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Caregivers

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Please take the time to check out our new Facebook Support Page for Iowans affected by Brain Injury

Recovery following a brain injury is a powerful experience for survivors, invoking a life long journey through understanding and acceptance of the disabilities, along with hope for a new quality life and self-fulfillment. Family members, who most often serve as caregivers and assume supportive roles, embark on a similar journey. Caregiving for an individual with a brain injury is a unique experience because, unlike caregivers of people with chronic conditions such as cancer or heart disease, these caregivers find themselves suddenly thrown into the caregiving role while at the same time they are facing direct loss and grief.

Tips for Family Members and Caregivers

  • Accept help when it is offered! People usually do not offer, if they are not sincere.
  • Do your best to get sleep, and eat healthy meals. You will need the energy to care for your loved one.
  • Drink lots of water! The body naturally becomes dehydrated when under stress.
  • Take time for yourself! Even five minutes of personal rejuvenation can make a world of difference.
  • Face the loss and grief you feel. Work through it, not around it.
  • Listen to your body and be aware of your feelings. Know the differences between stress, grief, hopelessness and depression.
  • Here is an article that gives nice caregiver tips as well

Managing Work and Home

Click here to learn about a Great Video:   Pieces of the Puzzle - An Introduction to Brain Injury.

Family and Self-Advocacy

Historically, we have lived in a society where we have placed trust and guidance in those professionals that would tell us what to do.  With changing times we learn that navigating complicated systems, individual desires and leaps and bounds in the medical and professional fields leaves us with a gap. 

The fast pace of society doesnít allow very often for others to take the time to evaluate what questions we might have or should have.  Itís up to each of us to fill that gap. It takes practice and it is a skill to learn how to advocate for you and for someone else. 

By no means to do we want be making demands, but work to build relationships and partnerships.  Letís build bridges with those in our lives to move us forward.  Beginning with understanding what advocacy is starts with communicating with others about what you need.  Then knowing where to find help and who can help you.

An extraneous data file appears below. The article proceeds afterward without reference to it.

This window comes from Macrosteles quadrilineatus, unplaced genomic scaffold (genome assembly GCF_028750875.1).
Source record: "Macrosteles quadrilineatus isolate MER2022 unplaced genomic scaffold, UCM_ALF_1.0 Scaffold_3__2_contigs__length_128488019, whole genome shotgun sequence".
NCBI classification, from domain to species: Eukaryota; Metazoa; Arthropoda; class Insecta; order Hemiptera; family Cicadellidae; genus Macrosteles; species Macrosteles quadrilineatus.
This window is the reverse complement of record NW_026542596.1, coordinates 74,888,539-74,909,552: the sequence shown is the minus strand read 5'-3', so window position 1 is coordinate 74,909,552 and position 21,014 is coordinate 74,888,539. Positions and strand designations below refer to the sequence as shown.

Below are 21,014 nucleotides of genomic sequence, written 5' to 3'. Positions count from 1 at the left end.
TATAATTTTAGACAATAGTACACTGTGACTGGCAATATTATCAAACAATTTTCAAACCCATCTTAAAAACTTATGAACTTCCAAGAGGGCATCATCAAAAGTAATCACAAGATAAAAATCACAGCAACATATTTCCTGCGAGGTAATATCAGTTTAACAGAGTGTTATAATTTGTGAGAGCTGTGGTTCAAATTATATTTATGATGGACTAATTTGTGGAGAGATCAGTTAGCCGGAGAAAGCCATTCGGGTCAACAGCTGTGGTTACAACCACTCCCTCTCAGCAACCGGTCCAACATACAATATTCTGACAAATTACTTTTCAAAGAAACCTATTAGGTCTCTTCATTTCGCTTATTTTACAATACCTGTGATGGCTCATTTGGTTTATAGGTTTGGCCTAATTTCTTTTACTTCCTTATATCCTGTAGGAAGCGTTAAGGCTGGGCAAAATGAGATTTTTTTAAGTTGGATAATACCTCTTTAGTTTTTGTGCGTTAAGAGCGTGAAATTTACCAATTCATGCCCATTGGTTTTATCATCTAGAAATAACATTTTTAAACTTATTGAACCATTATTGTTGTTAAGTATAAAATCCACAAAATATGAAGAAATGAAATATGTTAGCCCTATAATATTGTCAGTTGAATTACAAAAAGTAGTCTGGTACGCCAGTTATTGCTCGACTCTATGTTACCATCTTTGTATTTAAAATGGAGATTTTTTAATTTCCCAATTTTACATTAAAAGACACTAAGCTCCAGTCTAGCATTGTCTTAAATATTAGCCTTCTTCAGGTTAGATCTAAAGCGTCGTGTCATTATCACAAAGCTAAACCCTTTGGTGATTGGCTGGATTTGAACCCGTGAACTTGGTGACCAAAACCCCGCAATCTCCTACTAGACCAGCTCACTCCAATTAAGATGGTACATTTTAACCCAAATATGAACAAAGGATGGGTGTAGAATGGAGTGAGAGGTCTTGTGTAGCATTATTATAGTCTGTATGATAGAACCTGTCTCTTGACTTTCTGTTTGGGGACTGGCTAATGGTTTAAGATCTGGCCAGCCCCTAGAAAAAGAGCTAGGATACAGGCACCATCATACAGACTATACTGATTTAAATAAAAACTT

Caregiver Resources

Family Caregiver Specific Information and Resources

Stroke Connection for Caregivers For Caregivers features stories by and about family caregivers as well as tips, insights and resources to help with the day-to-day job of being there for your loved one.

BIAIA Survivor And Caregiver Facebook Group A place for brain injury survivors and family members to to connect, share stories, and provide support to each other.

Caregiver articles, blogs and videos

Video clip series "Caregiver Confessions

Caregiver Tipsheet

Acute Brain Injury: A Guide for Family and Friends  This booklet provides basic information about brain injury and its treatment.

Understanding Brain Injury: A Guide for the Family   This booklet contains information on the human brain, causes of acquired brain injury, the recovery process, and behavior, communication and physical changes after brain injury.

While You Wait   Practical information on the steps families might face while a loved one is in a coma: advocacy for care, financial matters, disability, social security, rehabilitation options and legal considerations.

Family to Family Iowa   A statewide network of Family Navigators who provide assistance to families of children with special needs (developmental, behavioral, emotional, and/or physical).

VA Caregiver Support   Learn more about the support and services VA offers family caregivers. Here is the VA Caregiver Support Telephone Line: 1-855-260-3274

Zero to Three - Military Family Project    Increase awareness and collaboration throughout the military community so that parents and professionals can more effectively care for very young children and their families.

The Family Caregiver Alliance is a national non-profit that focuses on family caregiving issues. Provides educational information and online support groups and blogs.

Family Grief and Loss - a good book from lapublishing.com

 


Welcome to our new Caregivers Resource Page